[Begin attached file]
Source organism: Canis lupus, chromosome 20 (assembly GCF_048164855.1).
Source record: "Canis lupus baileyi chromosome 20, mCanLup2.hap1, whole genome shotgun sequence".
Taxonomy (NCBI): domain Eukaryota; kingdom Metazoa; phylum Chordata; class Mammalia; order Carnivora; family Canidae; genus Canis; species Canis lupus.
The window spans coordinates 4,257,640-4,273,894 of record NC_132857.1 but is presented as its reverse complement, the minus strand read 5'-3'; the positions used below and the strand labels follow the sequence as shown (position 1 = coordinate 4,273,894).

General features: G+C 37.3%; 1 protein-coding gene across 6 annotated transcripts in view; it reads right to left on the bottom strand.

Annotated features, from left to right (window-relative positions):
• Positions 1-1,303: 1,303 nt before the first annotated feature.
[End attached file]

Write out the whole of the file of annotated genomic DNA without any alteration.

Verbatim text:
Source organism: Canis lupus, chromosome 20 (assembly GCF_048164855.1).
Source record: "Canis lupus baileyi chromosome 20, mCanLup2.hap1, whole genome shotgun sequence".
Taxonomy (NCBI): domain Eukaryota; kingdom Metazoa; phylum Chordata; class Mammalia; order Carnivora; family Canidae; genus Canis; species Canis lupus.
The window spans coordinates 4,257,640-4,273,894 of record NC_132857.1 but is presented as its reverse complement, the minus strand read 5'-3'; the positions used below and the strand labels follow the sequence as shown (position 1 = coordinate 4,273,894).

General features: G+C 37.3%; 1 protein-coding gene across 6 annotated transcripts in view; it reads right to left on the bottom strand.

Annotated features, from left to right (window-relative positions):
• Positions 1-1,303: 1,303 nt before the first annotated feature.